Thursday, June 14, 2012

Green Leaf Lettuce Overdrive Needs A-Dressing

 My dear husband and I have been married for more than two decades. We've accomplished this feat through many a compromise and by leaving unsaid many critiques of each other's differing systems for doing things. Dan is the linear thinker; the rational one, who plans things out before plunging ahead on a project. I'm more apt to go with the flow and start in on something in a haze of creative chaos.

We had ONE garden plot when we first moved to our little parcel of rural heaven, but after the first year, we decided to each have our own separate garden spaces after we nearly did each other in with our hoes and trowels. Dan is banned from weeding my garden patch, having strangulated too many little plants that I thought would develop into something edible and I am banned from traipsing through his carefully tended rows (I apparently leave footprints in the wrong spots).

Here's my garden plot:


Note the mixture of flowers and herbs and vegetables and the somewhat crooked edging job that I did. I like to wait each Spring and see what stuff has reseeded itself before turning every over, unlike SOMEONE I know. The yellow flowering bush is actually a couple of kale plants that overwintered and went to seed. I left them in because they are pretty and attract lots of flying pollinators, but it makes Dan crazy to have something unproductive in there when we could be putting in something we are actually going to eat someday.

Now here's my beloved's garden spot:


I can assure you that all the plants are in perfectly straight rows (he uses string and stakes to lay out his seed furrows, whereas I kind of squat in and dig somewhat meandering rows when I plant). Weeds pretty much don't dare to show up in his garden beds. But he does have the biggest harvests by far. All his meticulous soil preparation and diligent diggings really do bring home the veggies.

Which brings me to the point of this post (about time!), which is to showcase the bumper crop of Green Leaf Lettuce that ol' Farmer MacGregor has been pumping out. It's been Lettuce-palooza this season with our abundant Spring rains and cooler temperatures. We have had some delectable, tender salads and have given away bags of lettuce to our friends and neighbors. You'd think it was zucchini season!

While we normally just dress our garden grown salads with a simple vinaigrette, maybe with a little crushed garlic and Dijon mustard if we really want to gussy things up, but I thought it would be a nice change of pace to make a creamy herb dressing to take advantage of the weeding I've been doing back in my garden plot. I usually have enough volunteer dill and cilantro plants to weed out of my spring rows and freeze in cubes for the winter, and those perennial chive plants pump out lots of chives and chive blossoms to grace our table as well. The chive blossoms have a mild onion flavor and when you pick them off of the blossom head they look so lovely sprinkled over pastas, salads and casseroles.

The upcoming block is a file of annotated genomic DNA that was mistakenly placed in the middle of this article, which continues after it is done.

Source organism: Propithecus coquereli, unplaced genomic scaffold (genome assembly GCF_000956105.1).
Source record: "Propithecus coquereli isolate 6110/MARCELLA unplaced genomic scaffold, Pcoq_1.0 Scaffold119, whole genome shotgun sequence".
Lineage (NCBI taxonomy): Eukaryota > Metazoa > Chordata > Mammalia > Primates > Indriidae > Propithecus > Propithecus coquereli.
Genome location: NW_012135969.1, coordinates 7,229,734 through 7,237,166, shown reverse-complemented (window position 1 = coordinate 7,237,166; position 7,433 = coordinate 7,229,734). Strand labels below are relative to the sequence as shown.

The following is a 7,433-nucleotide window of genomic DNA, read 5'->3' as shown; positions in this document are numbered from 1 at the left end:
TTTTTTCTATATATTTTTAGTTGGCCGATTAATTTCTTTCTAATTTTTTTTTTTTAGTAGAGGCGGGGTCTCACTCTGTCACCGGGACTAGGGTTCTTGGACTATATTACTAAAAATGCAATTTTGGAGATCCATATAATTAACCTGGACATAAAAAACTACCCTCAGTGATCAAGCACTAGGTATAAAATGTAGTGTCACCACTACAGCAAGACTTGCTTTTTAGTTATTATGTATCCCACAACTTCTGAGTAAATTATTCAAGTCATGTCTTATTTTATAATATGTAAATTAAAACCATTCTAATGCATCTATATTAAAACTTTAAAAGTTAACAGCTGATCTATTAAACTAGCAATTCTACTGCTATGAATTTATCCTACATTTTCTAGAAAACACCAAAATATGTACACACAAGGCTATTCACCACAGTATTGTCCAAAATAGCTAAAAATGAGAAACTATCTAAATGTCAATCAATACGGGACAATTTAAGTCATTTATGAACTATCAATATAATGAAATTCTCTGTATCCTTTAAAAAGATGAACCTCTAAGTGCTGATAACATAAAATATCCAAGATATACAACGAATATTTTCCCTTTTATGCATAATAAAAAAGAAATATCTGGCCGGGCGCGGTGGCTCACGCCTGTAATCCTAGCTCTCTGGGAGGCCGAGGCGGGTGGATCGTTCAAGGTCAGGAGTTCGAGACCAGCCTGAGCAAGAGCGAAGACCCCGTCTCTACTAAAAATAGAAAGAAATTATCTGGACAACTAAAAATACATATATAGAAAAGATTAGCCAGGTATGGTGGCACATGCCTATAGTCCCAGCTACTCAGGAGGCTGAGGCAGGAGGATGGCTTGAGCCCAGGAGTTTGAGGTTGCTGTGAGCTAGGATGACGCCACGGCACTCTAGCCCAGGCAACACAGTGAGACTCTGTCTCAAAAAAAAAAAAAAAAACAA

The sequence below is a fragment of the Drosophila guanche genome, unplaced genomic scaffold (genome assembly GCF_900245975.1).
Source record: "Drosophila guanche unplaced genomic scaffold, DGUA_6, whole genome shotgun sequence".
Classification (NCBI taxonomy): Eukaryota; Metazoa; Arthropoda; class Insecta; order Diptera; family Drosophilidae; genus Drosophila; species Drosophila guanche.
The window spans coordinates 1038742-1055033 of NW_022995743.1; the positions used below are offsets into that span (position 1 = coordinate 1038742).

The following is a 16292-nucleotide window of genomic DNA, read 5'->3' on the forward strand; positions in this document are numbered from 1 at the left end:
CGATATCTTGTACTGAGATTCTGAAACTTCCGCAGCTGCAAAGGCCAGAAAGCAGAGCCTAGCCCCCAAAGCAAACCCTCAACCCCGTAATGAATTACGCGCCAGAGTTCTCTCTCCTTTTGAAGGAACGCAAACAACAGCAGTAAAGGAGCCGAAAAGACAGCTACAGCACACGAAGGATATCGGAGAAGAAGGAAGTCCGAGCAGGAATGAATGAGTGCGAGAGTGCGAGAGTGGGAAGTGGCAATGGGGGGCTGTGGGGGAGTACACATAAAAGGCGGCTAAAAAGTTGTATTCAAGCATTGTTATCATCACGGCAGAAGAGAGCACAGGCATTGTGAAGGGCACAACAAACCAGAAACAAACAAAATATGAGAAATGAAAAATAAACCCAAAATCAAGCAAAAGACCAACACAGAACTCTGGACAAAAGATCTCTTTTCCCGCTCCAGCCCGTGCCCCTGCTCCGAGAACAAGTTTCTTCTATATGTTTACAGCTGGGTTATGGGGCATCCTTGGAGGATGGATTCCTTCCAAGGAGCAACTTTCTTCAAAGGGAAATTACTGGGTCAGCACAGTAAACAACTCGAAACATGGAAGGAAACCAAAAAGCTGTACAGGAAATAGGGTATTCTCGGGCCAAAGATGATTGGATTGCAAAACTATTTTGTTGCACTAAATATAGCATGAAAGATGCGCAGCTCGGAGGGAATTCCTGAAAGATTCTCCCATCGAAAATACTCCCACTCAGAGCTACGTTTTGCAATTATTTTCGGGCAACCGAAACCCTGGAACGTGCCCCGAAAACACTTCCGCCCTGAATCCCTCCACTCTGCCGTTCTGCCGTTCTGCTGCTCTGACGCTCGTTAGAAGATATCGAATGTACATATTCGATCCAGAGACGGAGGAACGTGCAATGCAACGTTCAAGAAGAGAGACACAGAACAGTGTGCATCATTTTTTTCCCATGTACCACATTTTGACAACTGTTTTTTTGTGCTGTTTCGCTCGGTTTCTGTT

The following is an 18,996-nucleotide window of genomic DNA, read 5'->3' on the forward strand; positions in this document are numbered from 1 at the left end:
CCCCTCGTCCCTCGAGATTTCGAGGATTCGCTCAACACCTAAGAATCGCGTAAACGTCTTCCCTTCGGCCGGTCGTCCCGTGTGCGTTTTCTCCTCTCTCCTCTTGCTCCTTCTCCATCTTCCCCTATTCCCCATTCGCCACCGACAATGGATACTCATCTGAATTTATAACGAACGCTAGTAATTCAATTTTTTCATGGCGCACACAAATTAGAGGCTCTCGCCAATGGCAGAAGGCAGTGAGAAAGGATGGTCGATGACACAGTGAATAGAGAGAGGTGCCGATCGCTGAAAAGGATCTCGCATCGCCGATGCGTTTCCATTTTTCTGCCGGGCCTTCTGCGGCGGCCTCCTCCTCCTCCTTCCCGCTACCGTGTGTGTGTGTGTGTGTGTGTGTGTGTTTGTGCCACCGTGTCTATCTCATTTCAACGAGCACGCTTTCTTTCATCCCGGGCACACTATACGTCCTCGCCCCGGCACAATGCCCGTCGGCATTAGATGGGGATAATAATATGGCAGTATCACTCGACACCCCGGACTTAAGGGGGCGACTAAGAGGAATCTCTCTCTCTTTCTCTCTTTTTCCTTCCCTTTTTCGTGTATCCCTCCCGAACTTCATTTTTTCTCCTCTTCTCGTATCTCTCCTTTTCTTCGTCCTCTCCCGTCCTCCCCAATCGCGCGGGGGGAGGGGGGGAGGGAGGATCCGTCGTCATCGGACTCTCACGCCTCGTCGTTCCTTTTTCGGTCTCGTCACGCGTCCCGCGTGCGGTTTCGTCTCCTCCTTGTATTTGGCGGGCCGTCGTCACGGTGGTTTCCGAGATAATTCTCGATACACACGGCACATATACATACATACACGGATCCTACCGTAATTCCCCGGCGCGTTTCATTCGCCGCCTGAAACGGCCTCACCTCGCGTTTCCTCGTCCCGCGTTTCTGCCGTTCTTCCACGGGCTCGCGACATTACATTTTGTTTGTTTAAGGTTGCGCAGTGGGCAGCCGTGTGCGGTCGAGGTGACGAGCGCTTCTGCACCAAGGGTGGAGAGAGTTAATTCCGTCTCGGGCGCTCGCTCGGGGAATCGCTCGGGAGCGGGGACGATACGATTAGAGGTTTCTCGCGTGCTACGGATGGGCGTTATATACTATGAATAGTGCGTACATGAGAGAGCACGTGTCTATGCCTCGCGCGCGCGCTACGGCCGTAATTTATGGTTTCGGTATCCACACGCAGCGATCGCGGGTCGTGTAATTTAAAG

I pulled out the blender, got out some Greek yogurt and snipped away at a pile of spring herbs to make this delightful creamy herb dressing:

Springtime Creamy Herb Dressing

2 Tbsp. red wine vinegar
2 Tbsp. water
1/2 cup plain Greek yogurt
1/2 tsp. salt
1/4 tsp. ground black pepper
1/2 cup chopped spring herbs: I used dill, chives and chive blossoms
1/4 cup vegetable oil
1 tsp. sugar (optional, but I think it cuts the acidity of the vinegar)

Place all ingredients in a blender and whizz around until completely blended. It will be a delicate pastel green color.

Makes 1 cup dressing.

This really dresses up a plain plate of lettuce and makes it an elegant salad, with some extra snipped chives and chive blossoms to garnish the top.


I am sending this luscious salad dressing over to Go Ahead Honey, It's Gluten Free, a monthly festival of food ideas started by Naomi of Straight into Bed Cakefree and Dried, and hosted this month by Against All Grain.

4 comments:

Debra Eliot said...

I have lettuce envy. I had early spring lettuces, but now as I try to reseed the plots, there is some critter that likes to eat the seeds and roll around in the dirt where I have planted. I have no idea what it is---armadillo, brown thrasher, raccoon, rabbit?????

Love your garden btw. We follow the same credo---if it grows, let it be! :)

glutenfreehappytummy.com said...

that sounds so delicious! yum!!

Alma said...

I wish my landlord would let me have a garden, that looks beautiful. And tasty.

Simona said...

Dan would shake his head in disbelief if he saw my patch. It's an experiment in serendipitous gardening, but I suspect he'd see it as an experiment in garden entropy. Are the light purple heads in the foreground chives? I am collecting mine to make an infused vinegar. I am totally with you on kale: I have not planted any kale since the very first year. It's a great reseeder, at least in my area. This year I've had also chard reseed itself and now I am experimenting with radish. The list is longer. On the other hand, I am not very good with lettuce, so I too have a bit of lettuce envy. And I like the dressing you prepare. I should really try to use some of my yogurt to make salad dressing.